What vexes VoIP users?

Michael Thomas mike at mtcc.com
Tue Mar 1 21:53:26 CST 2011


On 03/01/2011 07:33 PM, Jay Ashworth wrote:
> Is IP running over an L2 with a SLA any less "IP" than one
>> without a SLA? That's all the DOCSIS qos is: dynamically
>> creating/tearing down enhanced L2 qos channels for rtp
>> to run over. It's been quite a while since I've been involved,
>> but what we were working on with CableLabs certainly was
>> VoIP in every respect I can think of.
>>      
> Wow.
>
> I thought I was pretty clear in what I said above; I'm sorry you didn't
> get it.
>
> "What everyone is actually *selling* commercially, except for cable
> providers, is *not* VoIP; it's a subset of that: VoN; Voice Over Internet;
> where the IP transport *goes over the public internet*, and through
> whatever exchange points may be necessary to get from you to the
> provider.
>
> Cable companies are selling you *one hop* (maybe 2 or 3; certainly not
> 12-18), over a link with bandwidth protected from whatever may be
> going on on the Internet IP link they're also selling you; and which is
> therefore guaranteed to have better quality than whatever "VoIP" service
> it might be competing with."
>
> Better?
>    

Uh, I was part of the standards at packetcable from around
1999 or so on, and it was always plain old rtp over docsis. Since
the upstream was really lousy back then, the MSO's wanted to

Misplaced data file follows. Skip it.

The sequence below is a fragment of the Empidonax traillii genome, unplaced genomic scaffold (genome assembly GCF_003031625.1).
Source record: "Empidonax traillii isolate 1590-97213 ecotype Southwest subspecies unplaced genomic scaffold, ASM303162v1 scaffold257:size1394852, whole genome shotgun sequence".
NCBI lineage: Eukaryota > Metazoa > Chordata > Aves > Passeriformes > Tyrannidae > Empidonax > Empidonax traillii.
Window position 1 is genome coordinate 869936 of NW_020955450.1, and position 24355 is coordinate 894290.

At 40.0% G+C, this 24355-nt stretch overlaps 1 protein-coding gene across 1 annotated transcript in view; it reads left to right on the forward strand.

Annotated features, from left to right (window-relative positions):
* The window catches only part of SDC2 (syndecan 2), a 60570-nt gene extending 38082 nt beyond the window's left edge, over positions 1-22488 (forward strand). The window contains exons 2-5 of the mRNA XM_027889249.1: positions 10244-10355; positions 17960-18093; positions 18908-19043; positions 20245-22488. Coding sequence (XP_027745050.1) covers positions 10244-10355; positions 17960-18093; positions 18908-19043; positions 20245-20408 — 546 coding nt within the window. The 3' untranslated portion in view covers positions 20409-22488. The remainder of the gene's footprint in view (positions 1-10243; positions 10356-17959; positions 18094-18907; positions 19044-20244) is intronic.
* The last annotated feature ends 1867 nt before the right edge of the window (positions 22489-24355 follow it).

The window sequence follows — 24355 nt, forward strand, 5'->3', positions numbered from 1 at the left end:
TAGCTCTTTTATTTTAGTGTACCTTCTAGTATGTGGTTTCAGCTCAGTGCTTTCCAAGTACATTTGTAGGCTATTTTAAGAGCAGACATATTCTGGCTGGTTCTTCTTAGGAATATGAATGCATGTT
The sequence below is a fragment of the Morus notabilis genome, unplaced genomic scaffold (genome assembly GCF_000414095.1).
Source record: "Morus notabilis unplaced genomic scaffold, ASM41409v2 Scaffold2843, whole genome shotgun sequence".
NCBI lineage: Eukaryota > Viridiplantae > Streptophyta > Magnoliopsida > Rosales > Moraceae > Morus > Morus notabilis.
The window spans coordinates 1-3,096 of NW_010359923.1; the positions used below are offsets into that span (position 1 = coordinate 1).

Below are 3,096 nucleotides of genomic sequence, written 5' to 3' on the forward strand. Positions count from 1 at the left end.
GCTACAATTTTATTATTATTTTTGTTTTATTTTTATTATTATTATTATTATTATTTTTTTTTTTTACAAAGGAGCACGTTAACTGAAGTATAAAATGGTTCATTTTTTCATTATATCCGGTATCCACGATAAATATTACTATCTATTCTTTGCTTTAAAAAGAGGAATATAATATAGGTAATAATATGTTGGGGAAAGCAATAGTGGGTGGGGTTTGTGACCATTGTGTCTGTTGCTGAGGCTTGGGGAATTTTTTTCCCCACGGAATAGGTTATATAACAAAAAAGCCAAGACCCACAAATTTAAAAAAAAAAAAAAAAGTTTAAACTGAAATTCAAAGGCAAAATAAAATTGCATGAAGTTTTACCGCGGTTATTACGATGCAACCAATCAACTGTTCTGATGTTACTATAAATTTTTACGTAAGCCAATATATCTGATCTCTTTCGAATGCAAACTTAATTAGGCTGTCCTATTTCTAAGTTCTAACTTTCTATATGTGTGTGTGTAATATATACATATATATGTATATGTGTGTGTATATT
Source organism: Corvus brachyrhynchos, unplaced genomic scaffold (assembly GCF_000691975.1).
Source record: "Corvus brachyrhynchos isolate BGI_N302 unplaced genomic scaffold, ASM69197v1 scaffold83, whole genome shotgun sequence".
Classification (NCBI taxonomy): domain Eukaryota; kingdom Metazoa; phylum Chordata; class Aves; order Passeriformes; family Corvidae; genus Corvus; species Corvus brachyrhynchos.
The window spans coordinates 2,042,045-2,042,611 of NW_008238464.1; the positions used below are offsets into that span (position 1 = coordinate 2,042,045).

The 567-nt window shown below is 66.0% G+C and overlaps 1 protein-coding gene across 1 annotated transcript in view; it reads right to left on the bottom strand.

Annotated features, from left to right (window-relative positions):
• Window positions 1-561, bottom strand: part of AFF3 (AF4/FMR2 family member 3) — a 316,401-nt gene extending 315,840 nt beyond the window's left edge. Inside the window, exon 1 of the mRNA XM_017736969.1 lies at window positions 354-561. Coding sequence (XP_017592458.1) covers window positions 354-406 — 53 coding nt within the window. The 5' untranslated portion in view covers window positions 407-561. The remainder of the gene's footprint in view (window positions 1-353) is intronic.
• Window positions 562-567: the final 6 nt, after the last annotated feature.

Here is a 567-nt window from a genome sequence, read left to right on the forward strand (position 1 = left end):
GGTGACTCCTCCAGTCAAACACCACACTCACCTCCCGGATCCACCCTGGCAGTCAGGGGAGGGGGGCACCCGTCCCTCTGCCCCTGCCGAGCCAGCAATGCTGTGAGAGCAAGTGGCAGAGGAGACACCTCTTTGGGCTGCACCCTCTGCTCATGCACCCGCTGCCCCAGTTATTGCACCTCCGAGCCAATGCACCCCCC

give committed bit rate l2 docsis channels to the rtp traffic,
but it was still rtp/rtcp flowing through them.

So I still have no idea what distinction you're trying to draw.

> I wasn't suggesting QOS.  I was suggesting *there's a completely separate
> pipe*, on non-Internet connected IP transport, carrying only the
> voice traffic, directly to a termination point, which is dedicated
> from the triple-play box and nailed up.
>
> Are you suggesting that's *not* how it's being done in production?
>    

There were some MSO's who were thinking about doing that,
but as I recall they went the way of the AAL2 dodo bird. Maybe
a few deployed it, but from a packetcable/cablelabs perspective
they weren't on the table. MGCP was the answer to getting
rid of class 5 switches altogether, which the MSO's didn't
have any particular affinity to. It was always rtp over ip over
DOCSIS with DSCP in the core and arguments about RSVP.

Mike, member of the packetcable security spec team whose
   work spawned SRTP and KINK amongst other things




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